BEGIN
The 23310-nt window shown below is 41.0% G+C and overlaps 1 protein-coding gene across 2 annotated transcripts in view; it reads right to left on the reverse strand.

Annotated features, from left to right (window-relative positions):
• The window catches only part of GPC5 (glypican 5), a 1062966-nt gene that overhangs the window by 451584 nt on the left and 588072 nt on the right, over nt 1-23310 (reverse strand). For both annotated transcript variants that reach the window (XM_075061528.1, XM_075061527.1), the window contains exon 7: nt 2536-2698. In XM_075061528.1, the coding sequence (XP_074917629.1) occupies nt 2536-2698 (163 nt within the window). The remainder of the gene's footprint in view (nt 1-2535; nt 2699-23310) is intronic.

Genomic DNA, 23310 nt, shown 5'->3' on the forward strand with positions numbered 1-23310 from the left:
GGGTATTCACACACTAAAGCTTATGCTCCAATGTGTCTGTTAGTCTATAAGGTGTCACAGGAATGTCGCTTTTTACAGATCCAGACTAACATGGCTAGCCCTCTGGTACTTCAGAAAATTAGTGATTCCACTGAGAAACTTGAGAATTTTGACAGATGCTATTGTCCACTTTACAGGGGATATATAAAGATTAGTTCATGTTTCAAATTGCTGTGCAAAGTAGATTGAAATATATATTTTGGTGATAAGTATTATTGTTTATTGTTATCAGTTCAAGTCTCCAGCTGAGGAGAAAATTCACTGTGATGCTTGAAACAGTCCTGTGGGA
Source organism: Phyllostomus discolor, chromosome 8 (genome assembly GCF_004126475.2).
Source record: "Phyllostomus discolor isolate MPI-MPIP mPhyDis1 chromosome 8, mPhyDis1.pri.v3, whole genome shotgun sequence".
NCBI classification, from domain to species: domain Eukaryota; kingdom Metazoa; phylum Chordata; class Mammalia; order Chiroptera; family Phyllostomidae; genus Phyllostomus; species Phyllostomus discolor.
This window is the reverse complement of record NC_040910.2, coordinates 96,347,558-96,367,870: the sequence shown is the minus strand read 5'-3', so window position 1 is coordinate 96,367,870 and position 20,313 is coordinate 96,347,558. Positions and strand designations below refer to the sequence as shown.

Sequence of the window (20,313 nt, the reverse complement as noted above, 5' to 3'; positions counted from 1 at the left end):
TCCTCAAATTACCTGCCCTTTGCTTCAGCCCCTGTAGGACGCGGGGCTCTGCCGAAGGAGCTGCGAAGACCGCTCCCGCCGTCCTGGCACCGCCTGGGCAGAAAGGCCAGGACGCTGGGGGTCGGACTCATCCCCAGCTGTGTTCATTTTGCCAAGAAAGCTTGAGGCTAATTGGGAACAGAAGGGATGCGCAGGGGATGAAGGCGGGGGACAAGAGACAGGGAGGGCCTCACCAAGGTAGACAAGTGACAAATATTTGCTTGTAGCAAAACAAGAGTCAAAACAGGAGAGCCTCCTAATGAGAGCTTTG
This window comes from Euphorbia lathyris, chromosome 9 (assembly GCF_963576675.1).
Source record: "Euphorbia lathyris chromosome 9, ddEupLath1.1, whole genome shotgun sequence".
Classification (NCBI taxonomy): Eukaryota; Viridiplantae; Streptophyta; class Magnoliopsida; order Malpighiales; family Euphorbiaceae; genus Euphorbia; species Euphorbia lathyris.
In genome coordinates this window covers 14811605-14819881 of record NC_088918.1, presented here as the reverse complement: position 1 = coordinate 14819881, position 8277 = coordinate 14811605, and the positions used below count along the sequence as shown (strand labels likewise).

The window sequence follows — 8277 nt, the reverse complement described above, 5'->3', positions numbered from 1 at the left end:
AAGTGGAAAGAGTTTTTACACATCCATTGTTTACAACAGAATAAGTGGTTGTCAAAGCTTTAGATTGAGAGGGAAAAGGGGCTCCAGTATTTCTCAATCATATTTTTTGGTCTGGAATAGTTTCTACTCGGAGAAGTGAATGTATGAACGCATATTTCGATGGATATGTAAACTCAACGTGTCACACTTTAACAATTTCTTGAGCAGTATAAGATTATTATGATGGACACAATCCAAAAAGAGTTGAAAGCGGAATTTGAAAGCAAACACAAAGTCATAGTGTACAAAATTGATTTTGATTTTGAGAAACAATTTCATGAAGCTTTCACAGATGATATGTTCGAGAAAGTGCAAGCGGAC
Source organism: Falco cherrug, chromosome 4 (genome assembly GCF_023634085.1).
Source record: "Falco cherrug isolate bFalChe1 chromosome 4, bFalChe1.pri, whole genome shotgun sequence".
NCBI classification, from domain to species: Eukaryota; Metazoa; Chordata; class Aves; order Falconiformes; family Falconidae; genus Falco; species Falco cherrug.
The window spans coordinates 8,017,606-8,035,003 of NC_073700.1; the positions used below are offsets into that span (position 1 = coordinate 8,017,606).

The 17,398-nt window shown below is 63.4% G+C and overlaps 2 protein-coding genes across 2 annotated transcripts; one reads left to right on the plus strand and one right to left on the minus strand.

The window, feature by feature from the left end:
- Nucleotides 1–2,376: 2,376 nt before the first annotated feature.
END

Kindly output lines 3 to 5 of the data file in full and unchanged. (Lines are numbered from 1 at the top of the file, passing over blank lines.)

• The window catches only part of GPC5 (glypican 5), a 1062966-nt gene that overhangs the window by 451584 nt on the left and 588072 nt on the right, over nt 1-23310 (reverse strand). For both annotated transcript variants that reach the window (XM_075061528.1, XM_075061527.1), the window contains exon 7: nt 2536-2698. In XM_075061528.1, the coding sequence (XP_074917629.1) occupies nt 2536-2698 (163 nt within the window). The remainder of the gene's footprint in view (nt 1-2535; nt 2699-23310) is intronic.

Genomic DNA, 23310 nt, shown 5'->3' on the forward strand with positions numbered 1-23310 from the left:
GGGTATTCACACACTAAAGCTTATGCTCCAATGTGTCTGTTAGTCTATAAGGTGTCACAGGAATGTCGCTTTTTACAGATCCAGACTAACATGGCTAGCCCTCTGGTACTTCAGAAAATTAGTGATTCCACTGAGAAACTTGAGAATTTTGACAGATGCTATTGTCCACTTTACAGGGGATATATAAAGATTAGTTCATGTTTCAAATTGCTGTGCAAAGTAGATTGAAATATATATTTTGGTGATAAGTATTATTGTTTATTGTTATCAGTTCAAGTCTCCAGCTGAGGAGAAAATTCACTGTGATGCTTGAAACAGTCCTGTGGGA